Above is the plant and the image on the deck, without grout.

This morning this leaf was grouted with color used elsewhere.  I did not try to get this color grout in every space at the perimeter of the leaf.  I want to let another color “play” on that edge and let the shape look more approximated and painterly.  We’ll see how that works.

The image above records today’s grouting and also other elements that are used to relate different compositions together:  the red pieces within the horseshoes on the left, and the occurrence of larger differently colored shapes in the composition.  Not taking the grout used today all the way to the perimeter of the pool,   I am going to leave that vacant for a while and think about one unique color to circle the pool only.


A personal seminal event occurred in NYC years ago when traveling with my friend Clay.  We went to a commercial gallery associated with the Whitney, and on the back wall they had installed metal outdoor roofing.  OMG, it was one of those moments where you worry about not having had that experience because it looms so important in your life story.

Since then, and that was the eighties,  old fashioned metal roofing has been used in traditional or nontraditional ways on every building I have built or refurbished.  It is such a statement about southern culture.   Above is Glenn’s sculpture studio in the new barn.  He brought this old roofing from his acreage in Missouri, so installed here is part of his old homestead in his new space.  You can see a bit of the actual tin roof that covers the whole barn at the top of the image.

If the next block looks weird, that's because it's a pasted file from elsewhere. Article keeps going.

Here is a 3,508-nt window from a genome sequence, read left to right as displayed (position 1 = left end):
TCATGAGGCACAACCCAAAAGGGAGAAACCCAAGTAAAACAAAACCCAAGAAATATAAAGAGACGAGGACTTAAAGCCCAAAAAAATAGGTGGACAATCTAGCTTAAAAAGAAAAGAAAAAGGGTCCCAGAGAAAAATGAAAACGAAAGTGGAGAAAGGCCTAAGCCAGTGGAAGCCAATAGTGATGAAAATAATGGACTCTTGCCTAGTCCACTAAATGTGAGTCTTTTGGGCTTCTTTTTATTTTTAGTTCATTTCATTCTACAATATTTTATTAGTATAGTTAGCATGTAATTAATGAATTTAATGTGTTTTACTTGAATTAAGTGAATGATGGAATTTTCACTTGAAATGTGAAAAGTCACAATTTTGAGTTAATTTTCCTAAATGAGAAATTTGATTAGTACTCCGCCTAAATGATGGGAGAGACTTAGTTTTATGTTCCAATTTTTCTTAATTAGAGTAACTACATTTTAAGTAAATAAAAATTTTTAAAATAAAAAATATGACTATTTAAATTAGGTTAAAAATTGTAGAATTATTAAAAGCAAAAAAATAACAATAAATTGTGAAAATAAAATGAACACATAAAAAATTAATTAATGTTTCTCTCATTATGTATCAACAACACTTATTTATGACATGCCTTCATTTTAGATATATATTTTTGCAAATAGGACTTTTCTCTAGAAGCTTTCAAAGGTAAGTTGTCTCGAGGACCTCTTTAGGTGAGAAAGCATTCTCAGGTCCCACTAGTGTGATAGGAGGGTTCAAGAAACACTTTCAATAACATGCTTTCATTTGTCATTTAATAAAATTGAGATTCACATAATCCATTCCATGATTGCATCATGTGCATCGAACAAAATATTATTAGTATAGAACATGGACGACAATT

This is the entry to my old studio, now more of a guest house, and this building is also covered in and out, with metal roofing.  Below, we are under this porch roof, and looking out to the “big” house, which is glowing under its tin roof.

When my daughter was about seventeen, the two of us installed the ceiling tin in the guest house.  What a job, cutting and drilling above our heads.

At the table above are two examples of aluminum side chairs from WWII.  They are light as a feather and were made for use in submarines.  They introduce my other cheap metal love,  aluminum, especially “hammered”.  Below, Glenn’s latest piece stands in silhouette along with a couple of my camera-shy mosaics.  The ceiling illuminates the window to one of the gardens.

Don’t get me going about the aforementioned hammered aluminum, or old chrome tubed dinette sets.  We will be here forever.